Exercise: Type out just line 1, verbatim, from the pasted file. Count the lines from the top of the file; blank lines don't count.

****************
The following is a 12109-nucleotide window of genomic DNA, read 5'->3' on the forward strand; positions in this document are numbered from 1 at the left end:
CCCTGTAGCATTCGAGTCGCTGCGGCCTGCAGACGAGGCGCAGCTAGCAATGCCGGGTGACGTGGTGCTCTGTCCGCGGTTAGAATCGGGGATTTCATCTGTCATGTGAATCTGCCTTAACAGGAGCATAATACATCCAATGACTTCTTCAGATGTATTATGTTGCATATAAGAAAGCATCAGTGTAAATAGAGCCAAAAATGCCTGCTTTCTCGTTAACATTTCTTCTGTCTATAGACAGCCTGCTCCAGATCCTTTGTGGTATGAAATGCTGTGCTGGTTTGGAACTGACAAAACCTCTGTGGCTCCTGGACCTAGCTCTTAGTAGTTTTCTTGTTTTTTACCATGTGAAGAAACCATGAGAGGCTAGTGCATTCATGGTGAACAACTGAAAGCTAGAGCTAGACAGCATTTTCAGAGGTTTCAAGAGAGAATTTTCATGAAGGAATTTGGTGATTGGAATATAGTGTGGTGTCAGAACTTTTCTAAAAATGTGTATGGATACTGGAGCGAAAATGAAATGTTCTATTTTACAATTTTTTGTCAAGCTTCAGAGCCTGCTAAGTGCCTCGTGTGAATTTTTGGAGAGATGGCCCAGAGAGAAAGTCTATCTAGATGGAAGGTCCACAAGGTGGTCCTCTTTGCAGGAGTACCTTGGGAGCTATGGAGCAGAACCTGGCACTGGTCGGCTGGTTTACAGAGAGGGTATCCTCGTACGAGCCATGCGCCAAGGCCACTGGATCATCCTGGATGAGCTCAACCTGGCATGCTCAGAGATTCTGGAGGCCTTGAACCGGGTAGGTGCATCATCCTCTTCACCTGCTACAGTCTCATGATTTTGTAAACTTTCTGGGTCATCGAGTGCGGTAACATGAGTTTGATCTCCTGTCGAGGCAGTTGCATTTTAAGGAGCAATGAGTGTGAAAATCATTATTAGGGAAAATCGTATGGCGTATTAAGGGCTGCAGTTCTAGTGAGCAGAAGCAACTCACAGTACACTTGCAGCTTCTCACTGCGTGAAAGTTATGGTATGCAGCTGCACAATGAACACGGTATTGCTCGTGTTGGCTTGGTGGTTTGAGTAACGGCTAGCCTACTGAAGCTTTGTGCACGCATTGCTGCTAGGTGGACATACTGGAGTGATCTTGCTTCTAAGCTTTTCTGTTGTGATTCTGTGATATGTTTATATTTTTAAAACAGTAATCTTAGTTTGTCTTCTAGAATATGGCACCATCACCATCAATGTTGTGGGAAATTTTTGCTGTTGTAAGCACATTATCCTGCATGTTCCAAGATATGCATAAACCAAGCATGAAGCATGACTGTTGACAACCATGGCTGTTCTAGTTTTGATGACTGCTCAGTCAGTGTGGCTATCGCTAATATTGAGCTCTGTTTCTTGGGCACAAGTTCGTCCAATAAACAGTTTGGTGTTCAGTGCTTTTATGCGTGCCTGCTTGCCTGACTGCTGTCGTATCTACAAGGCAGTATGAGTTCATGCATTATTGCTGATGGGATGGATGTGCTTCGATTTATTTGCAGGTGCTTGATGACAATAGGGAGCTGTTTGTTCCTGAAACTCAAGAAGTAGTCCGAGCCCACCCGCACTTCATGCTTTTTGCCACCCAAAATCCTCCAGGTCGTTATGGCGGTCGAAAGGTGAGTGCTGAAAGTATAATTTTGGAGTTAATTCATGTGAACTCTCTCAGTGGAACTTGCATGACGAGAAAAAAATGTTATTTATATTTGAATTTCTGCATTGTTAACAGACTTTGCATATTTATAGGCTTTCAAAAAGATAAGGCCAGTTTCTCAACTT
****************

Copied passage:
The following is a 12109-nucleotide window of genomic DNA, read 5'->3' on the forward strand; positions in this document are numbered from 1 at the left end: